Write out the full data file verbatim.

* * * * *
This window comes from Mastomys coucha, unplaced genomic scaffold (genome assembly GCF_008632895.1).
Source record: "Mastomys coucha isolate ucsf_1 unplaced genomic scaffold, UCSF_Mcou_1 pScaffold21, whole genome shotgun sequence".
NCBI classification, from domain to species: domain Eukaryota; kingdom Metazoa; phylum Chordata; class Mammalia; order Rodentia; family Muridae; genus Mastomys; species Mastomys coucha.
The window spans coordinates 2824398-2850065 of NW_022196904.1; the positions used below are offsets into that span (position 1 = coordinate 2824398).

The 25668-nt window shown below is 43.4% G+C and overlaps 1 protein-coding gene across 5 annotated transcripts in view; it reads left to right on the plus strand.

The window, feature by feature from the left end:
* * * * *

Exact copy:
This window comes from Mastomys coucha, unplaced genomic scaffold (genome assembly GCF_008632895.1).
Source record: "Mastomys coucha isolate ucsf_1 unplaced genomic scaffold, UCSF_Mcou_1 pScaffold21, whole genome shotgun sequence".
NCBI classification, from domain to species: domain Eukaryota; kingdom Metazoa; phylum Chordata; class Mammalia; order Rodentia; family Muridae; genus Mastomys; species Mastomys coucha.
The window spans coordinates 2824398-2850065 of NW_022196904.1; the positions used below are offsets into that span (position 1 = coordinate 2824398).

The 25668-nt window shown below is 43.4% G+C and overlaps 1 protein-coding gene across 5 annotated transcripts in view; it reads left to right on the plus strand.

The window, feature by feature from the left end: